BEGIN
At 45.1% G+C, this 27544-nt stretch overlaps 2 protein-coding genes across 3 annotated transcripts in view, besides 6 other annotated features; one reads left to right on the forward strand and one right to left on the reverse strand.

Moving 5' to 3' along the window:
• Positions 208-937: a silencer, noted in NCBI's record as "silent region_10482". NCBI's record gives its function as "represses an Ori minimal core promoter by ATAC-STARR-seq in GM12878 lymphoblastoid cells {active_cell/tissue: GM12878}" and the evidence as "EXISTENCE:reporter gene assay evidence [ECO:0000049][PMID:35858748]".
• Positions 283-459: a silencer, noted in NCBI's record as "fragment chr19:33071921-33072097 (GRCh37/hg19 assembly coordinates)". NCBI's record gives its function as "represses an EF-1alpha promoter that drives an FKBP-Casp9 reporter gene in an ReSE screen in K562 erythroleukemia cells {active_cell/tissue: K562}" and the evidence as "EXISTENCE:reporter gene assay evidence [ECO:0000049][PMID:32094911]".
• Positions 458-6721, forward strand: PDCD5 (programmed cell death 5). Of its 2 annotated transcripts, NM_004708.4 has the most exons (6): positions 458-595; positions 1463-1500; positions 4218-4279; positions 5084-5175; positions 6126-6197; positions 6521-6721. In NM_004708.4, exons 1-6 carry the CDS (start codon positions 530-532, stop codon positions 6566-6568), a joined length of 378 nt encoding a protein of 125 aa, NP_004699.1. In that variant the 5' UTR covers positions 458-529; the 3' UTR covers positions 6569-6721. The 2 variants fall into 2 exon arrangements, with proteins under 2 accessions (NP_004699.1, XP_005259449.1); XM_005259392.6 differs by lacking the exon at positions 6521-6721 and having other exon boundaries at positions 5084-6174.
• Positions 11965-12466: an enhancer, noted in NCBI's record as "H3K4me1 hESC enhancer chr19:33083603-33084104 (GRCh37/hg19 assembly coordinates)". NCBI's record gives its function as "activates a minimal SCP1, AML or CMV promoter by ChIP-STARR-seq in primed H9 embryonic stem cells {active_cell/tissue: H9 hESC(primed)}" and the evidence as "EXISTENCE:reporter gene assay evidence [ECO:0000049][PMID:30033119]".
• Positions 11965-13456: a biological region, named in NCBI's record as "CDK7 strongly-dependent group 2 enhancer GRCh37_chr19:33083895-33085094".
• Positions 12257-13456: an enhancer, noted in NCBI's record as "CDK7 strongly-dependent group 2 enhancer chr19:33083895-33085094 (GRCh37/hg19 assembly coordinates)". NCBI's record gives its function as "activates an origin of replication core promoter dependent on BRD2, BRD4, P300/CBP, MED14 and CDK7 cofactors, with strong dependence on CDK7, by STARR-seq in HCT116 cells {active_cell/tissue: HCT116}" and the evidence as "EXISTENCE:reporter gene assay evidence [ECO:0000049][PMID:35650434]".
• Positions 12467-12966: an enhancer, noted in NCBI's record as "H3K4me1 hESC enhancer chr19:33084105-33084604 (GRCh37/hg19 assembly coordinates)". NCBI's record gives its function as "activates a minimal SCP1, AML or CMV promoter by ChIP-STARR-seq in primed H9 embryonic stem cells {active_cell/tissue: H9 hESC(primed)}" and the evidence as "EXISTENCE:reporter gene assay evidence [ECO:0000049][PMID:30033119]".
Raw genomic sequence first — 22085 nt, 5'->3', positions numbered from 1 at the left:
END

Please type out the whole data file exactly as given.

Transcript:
At 45.1% G+C, this 27544-nt stretch overlaps 2 protein-coding genes across 3 annotated transcripts in view, besides 6 other annotated features; one reads left to right on the forward strand and one right to left on the reverse strand.

Moving 5' to 3' along the window:
• Positions 208-937: a silencer, noted in NCBI's record as "silent region_10482". NCBI's record gives its function as "represses an Ori minimal core promoter by ATAC-STARR-seq in GM12878 lymphoblastoid cells {active_cell/tissue: GM12878}" and the evidence as "EXISTENCE:reporter gene assay evidence [ECO:0000049][PMID:35858748]".
• Positions 283-459: a silencer, noted in NCBI's record as "fragment chr19:33071921-33072097 (GRCh37/hg19 assembly coordinates)". NCBI's record gives its function as "represses an EF-1alpha promoter that drives an FKBP-Casp9 reporter gene in an ReSE screen in K562 erythroleukemia cells {active_cell/tissue: K562}" and the evidence as "EXISTENCE:reporter gene assay evidence [ECO:0000049][PMID:32094911]".
• Positions 458-6721, forward strand: PDCD5 (programmed cell death 5). Of its 2 annotated transcripts, NM_004708.4 has the most exons (6): positions 458-595; positions 1463-1500; positions 4218-4279; positions 5084-5175; positions 6126-6197; positions 6521-6721. In NM_004708.4, exons 1-6 carry the CDS (start codon positions 530-532, stop codon positions 6566-6568), a joined length of 378 nt encoding a protein of 125 aa, NP_004699.1. In that variant the 5' UTR covers positions 458-529; the 3' UTR covers positions 6569-6721. The 2 variants fall into 2 exon arrangements, with proteins under 2 accessions (NP_004699.1, XP_005259449.1); XM_005259392.6 differs by lacking the exon at positions 6521-6721 and having other exon boundaries at positions 5084-6174.
• Positions 11965-12466: an enhancer, noted in NCBI's record as "H3K4me1 hESC enhancer chr19:33083603-33084104 (GRCh37/hg19 assembly coordinates)". NCBI's record gives its function as "activates a minimal SCP1, AML or CMV promoter by ChIP-STARR-seq in primed H9 embryonic stem cells {active_cell/tissue: H9 hESC(primed)}" and the evidence as "EXISTENCE:reporter gene assay evidence [ECO:0000049][PMID:30033119]".
• Positions 11965-13456: a biological region, named in NCBI's record as "CDK7 strongly-dependent group 2 enhancer GRCh37_chr19:33083895-33085094".
• Positions 12257-13456: an enhancer, noted in NCBI's record as "CDK7 strongly-dependent group 2 enhancer chr19:33083895-33085094 (GRCh37/hg19 assembly coordinates)". NCBI's record gives its function as "activates an origin of replication core promoter dependent on BRD2, BRD4, P300/CBP, MED14 and CDK7 cofactors, with strong dependence on CDK7, by STARR-seq in HCT116 cells {active_cell/tissue: HCT116}" and the evidence as "EXISTENCE:reporter gene assay evidence [ECO:0000049][PMID:35650434]".
• Positions 12467-12966: an enhancer, noted in NCBI's record as "H3K4me1 hESC enhancer chr19:33084105-33084604 (GRCh37/hg19 assembly coordinates)". NCBI's record gives its function as "activates a minimal SCP1, AML or CMV promoter by ChIP-STARR-seq in primed H9 embryonic stem cells {active_cell/tissue: H9 hESC(primed)}" and the evidence as "EXISTENCE:reporter gene assay evidence [ECO:0000049][PMID:30033119]".
Raw genomic sequence first — 22085 nt, 5'->3', positions numbered from 1 at the left: